Note: The photographs of Durst Winery were taken by Bea Ahbeck Casson.

Cassandra Durst’s day-to-day life is designed to appreciate the world around her. At her home in Acampo, also the site of Durst Winery, there’s flora and fauna catching her eye at each step.

An egret lives in the trees around the perimeter of the property. Owls circle overhead and roost nearby, eager to feast on the plentiful gophers below. Sparrows and songbirds rustle about in the shrubs. A hover of hummingbirds has made an annual nest of the patio, which become off-limits to the Durst family in springtime when the baby birds are just beginning to try out their wings. In the garden, a little cottontail rabbit has found a happy hide in a bed of carrots.

On the first evening in their new home on Acampo Road, back in 1998, Durst and her husband Dan Durst dragged two chairs out to the lawn, each with a glass of wine in hand. The couple watched a pair of hawks dart to and from a tall tree across the road and knew these were the kind of scenes they wanted to share with friends.

“This is why we’re here,” said Durst, gesturing to the open lawn dotted with white chairs.

Durst Winery opened its tasting room on Dec. 13, 2014, after husband and wife spent four years making wine at home. They learned the trade through the Lodi Amateur Vintner’s Association, where both Cassandra and Dan Durst have been members since 2005.

Inside the tasting room, the vibe is rustic and casual. Planks salvaged from construction sites line the walls, and a large metal sculpture on the wall depicts the silhouette of a hawk in flight. That hawk also appears in blue watercolor on the Durst Winery labels.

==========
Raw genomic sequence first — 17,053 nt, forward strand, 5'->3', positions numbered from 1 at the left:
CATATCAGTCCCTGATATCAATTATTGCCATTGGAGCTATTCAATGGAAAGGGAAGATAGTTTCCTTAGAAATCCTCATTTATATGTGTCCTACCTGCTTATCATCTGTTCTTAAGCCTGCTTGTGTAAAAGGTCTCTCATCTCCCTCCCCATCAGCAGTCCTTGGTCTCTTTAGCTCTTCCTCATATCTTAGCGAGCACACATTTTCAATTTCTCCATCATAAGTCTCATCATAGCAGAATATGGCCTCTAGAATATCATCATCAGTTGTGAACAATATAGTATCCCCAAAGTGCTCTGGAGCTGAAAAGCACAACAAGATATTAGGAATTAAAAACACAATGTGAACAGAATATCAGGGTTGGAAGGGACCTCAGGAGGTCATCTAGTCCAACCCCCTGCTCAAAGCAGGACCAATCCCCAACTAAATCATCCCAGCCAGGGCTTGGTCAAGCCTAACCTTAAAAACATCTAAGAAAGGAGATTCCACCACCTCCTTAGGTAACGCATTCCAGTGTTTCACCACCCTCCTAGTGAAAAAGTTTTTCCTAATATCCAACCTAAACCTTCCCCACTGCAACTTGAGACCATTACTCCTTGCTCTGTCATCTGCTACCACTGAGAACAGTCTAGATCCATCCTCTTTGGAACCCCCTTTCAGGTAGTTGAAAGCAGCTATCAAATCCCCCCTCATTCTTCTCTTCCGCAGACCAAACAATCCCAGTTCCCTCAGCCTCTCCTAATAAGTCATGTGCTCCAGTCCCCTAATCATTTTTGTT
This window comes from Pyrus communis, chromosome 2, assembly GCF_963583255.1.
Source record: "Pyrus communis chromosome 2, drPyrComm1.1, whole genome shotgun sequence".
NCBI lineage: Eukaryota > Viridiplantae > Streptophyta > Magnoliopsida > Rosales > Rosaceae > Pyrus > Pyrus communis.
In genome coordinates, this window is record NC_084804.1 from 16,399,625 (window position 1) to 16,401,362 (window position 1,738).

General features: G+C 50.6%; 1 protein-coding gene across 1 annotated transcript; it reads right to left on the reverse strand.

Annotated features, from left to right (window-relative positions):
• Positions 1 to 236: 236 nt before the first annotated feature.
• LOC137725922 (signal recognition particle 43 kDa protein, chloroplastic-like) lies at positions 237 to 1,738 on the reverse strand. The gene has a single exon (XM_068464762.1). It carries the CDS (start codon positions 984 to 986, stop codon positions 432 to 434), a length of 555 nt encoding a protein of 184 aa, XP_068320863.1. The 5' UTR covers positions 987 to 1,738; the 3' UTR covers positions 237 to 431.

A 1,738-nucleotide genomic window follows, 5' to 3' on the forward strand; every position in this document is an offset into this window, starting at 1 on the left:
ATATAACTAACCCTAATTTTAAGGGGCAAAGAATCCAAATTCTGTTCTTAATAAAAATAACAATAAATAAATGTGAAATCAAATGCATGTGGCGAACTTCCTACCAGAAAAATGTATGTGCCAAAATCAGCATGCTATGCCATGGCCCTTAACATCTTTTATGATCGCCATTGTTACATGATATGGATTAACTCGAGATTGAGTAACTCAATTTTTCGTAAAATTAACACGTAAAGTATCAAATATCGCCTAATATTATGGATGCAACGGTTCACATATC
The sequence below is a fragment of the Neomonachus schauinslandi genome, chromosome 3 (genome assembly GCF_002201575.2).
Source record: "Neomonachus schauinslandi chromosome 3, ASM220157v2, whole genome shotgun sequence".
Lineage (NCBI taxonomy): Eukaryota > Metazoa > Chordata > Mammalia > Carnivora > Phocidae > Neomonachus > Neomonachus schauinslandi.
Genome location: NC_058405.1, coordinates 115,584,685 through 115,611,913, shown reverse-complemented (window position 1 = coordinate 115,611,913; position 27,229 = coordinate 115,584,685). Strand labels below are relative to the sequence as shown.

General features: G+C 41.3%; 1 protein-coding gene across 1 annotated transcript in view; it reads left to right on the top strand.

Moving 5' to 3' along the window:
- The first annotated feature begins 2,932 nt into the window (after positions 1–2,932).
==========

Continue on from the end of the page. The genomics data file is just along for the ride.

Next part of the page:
Wines currently on the pour list include an Albarino, Pinot Noir, Chardonnay, Cabernet Sauvignon and two old vine Zinfandels.

One is dry and elegant, says Durst, and the other is more fruit forward, but stops just short of jammy. There’s also two house wines, called Amada Mia white and red. Both are slightly sweeter and less dry than other wines on the counter, and are good for beginning wine lovers.

The name translates to “my beloved” in Spanish. Those wines are an homage to the house itself, a more than 100-year-old Acampo fixture that was in severe disrepair when the Dursts bought the land.

“It’s only because we loved the house so much, and its history, that we were willing to take the risk to bring it back to life,” she said.

Though the pair met at California State University, Sacramento in 1973 (he studied accounting while she majored in interior design), Durst is now taking classes at the University of California, Davis, to continue her wine education.

The winery opened with a lot of hesitation on the part of winemaker Durst. She’s not as focused as some winery owners, who want to be known specifically for Spanish varietals or crisp whites.

“I like to experiment and try new things,” she said. That includes buying grapes from all over Northern California, not just Lodi.

“Our Lodi grapes go all over the United States,” she said. “If we can do that, why not bring in lots of other grapes to a Lodi winery?”

Some of those experiments will be ready to taste in a few months. Durst has two new Zinfandels, a Barbera, a Petit Verdot, a Temperanillo and a Cabernet just about ready for bottling.

But before those are ready to enjoy, Durst Winery’s first event will be opening their doors for Lodi Wine and Chocolate.

Durst plans to have Mediterranean style food and live blues music on Saturday and Sunday.

“This is hard, hard work, but it’s so much fun,” said Durst. “I’m just passionate about making wine.”

Contact Sara Jane Pohlman at


Recommended for you

comments powered by Disqus